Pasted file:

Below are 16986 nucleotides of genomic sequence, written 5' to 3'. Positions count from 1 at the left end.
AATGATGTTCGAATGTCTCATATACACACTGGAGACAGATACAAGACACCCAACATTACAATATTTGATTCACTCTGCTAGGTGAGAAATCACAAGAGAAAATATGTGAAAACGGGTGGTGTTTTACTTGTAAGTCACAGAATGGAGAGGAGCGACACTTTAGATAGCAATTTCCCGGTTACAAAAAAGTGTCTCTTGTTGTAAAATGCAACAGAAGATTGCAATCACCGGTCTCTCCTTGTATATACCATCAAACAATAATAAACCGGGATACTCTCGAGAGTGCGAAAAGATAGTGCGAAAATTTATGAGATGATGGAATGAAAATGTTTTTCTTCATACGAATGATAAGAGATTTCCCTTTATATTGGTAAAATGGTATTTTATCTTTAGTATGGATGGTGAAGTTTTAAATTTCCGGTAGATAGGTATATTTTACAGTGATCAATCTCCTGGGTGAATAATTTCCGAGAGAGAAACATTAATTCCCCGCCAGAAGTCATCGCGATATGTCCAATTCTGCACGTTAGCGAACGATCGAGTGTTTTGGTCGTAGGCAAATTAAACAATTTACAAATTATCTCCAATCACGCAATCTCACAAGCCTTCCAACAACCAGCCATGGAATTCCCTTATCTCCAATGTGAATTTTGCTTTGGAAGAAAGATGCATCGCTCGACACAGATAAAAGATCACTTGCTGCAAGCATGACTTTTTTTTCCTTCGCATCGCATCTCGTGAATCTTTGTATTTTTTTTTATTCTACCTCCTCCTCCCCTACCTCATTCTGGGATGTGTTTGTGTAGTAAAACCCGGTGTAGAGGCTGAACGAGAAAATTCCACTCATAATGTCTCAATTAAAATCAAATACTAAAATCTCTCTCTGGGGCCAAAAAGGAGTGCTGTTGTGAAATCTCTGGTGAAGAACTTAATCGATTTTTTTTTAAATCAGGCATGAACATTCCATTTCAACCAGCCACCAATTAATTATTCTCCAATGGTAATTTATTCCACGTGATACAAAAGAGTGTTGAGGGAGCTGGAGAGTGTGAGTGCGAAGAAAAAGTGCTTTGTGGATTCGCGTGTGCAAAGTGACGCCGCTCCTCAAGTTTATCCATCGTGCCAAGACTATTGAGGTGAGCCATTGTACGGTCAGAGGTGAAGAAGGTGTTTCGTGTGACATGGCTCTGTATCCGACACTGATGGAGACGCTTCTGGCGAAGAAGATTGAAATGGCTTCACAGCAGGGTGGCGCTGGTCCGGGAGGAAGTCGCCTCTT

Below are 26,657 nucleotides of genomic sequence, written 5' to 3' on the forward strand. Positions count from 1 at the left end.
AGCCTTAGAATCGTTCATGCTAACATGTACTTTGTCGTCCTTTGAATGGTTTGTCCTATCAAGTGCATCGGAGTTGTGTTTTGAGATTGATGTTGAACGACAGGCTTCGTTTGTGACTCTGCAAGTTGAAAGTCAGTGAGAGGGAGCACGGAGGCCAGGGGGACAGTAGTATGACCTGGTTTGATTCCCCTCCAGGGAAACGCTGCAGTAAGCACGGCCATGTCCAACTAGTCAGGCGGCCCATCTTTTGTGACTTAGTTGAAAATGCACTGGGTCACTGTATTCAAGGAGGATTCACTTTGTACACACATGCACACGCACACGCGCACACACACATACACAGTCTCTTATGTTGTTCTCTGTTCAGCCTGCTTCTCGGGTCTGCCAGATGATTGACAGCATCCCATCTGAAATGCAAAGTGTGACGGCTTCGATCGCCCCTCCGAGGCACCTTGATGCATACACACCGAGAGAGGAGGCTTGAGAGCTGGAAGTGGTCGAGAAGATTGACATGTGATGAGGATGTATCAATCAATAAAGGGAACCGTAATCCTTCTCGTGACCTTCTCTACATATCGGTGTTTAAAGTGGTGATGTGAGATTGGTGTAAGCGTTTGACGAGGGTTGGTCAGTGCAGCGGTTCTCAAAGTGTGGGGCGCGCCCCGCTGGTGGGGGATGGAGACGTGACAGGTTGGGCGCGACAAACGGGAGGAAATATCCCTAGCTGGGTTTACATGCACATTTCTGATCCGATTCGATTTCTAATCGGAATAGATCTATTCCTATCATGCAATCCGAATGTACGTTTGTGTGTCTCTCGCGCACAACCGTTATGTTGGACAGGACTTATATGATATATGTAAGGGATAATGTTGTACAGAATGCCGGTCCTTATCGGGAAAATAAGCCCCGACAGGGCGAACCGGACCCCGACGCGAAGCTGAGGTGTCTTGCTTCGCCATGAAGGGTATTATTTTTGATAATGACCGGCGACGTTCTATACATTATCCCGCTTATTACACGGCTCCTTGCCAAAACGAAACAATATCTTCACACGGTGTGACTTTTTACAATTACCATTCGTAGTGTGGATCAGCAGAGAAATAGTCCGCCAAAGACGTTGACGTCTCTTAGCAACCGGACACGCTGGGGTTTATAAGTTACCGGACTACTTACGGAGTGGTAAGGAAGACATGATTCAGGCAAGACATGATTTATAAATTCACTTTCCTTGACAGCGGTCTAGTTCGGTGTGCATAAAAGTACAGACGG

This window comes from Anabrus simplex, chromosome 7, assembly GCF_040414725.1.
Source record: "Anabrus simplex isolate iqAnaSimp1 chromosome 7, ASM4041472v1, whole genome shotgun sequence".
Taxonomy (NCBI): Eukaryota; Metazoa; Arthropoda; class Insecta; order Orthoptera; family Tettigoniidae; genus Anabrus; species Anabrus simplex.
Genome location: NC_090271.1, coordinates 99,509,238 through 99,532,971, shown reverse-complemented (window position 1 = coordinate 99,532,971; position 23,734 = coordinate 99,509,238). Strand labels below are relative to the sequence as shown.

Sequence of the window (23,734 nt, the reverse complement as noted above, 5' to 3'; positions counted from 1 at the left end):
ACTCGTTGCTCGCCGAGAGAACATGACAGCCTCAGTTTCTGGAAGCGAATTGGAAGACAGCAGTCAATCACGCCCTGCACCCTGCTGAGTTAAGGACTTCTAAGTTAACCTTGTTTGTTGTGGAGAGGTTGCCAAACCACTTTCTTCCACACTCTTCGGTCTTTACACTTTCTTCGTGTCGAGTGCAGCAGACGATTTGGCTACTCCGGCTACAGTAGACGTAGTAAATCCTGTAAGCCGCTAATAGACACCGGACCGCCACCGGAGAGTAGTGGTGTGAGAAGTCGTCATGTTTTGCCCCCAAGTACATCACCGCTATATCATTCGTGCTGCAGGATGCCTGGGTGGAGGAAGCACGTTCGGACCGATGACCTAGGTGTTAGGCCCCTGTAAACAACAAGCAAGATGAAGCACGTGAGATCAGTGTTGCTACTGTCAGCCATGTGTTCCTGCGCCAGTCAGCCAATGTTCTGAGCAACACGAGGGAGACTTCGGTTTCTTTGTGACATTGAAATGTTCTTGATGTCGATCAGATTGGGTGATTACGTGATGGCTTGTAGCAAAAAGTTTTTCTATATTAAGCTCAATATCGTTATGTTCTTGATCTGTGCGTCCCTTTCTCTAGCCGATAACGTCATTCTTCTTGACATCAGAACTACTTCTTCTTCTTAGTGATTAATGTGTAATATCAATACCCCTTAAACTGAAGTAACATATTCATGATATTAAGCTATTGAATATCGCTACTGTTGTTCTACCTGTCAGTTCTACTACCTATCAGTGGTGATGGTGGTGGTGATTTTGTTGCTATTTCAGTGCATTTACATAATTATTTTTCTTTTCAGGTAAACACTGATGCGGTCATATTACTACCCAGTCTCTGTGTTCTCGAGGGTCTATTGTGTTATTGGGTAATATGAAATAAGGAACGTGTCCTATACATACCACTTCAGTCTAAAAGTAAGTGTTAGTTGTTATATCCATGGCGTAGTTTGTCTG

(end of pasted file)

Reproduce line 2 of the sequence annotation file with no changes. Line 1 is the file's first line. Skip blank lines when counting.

AATGATGTTCGAATGTCTCATATACACACTGGAGACAGATACAAGACACCCAACATTACAATATTTGATTCACTCTGCTAGGTGAGAAATCACAAGAGAAAATATGTGAAAACGGGTGGTGTTTTACTTGTAAGTCACAGAATGGAGAGGAGCGACACTTTAGATAGCAATTTCCCGGTTACAAAAAAGTGTCTCTTGTTGTAAAATGCAACAGAAGATTGCAATCACCGGTCTCTCCTTGTATATACCATCAAACAATAATAAACCGGGATACTCTCGAGAGTGCGAAAAGATAGTGCGAAAATTTATGAGATGATGGAATGAAAATGTTTTTCTTCATACGAATGATAAGAGATTTCCCTTTATATTGGTAAAATGGTATTTTATCTTTAGTATGGATGGTGAAGTTTTAAATTTCCGGTAGATAGGTATATTTTACAGTGATCAATCTCCTGGGTGAATAATTTCCGAGAGAGAAACATTAATTCCCCGCCAGAAGTCATCGCGATATGTCCAATTCTGCACGTTAGCGAACGATCGAGTGTTTTGGTCGTAGGCAAATTAAACAATTTACAAATTATCTCCAATCACGCAATCTCACAAGCCTTCCAACAACCAGCCATGGAATTCCCTTATCTCCAATGTGAATTTTGCTTTGGAAGAAAGATGCATCGCTCGACACAGATAAAAGATCACTTGCTGCAAGCATGACTTTTTTTTCCTTCGCATCGCATCTCGTGAATCTTTGTATTTTTTTTTATTCTACCTCCTCCTCCCCTACCTCATTCTGGGATGTGTTTGTGTAGTAAAACCCGGTGTAGAGGCTGAACGAGAAAATTCCACTCATAATGTCTCAATTAAAATCAAATACTAAAATCTCTCTCTGGGGCCAAAAAGGAGTGCTGTTGTGAAATCTCTGGTGAAGAACTTAATCGATTTTTTTTTAAATCAGGCATGAACATTCCATTTCAACCAGCCACCAATTAATTATTCTCCAATGGTAATTTATTCCACGTGATACAAAAGAGTGTTGAGGGAGCTGGAGAGTGTGAGTGCGAAGAAAAAGTGCTTTGTGGATTCGCGTGTGCAAAGTGACGCCGCTCCTCAAGTTTATCCATCGTGCCAAGACTATTGAGGTGAGCCATTGTACGGTCAGAGGTGAAGAAGGTGTTTCGTGTGACATGGCTCTGTATCCGACACTGATGGAGACGCTTCTGGCGAAGAAGATTGAAATGGCTTCACAGCAGGGTGGCGCTGGTCCGGGAGGAAGTCGCCTCTT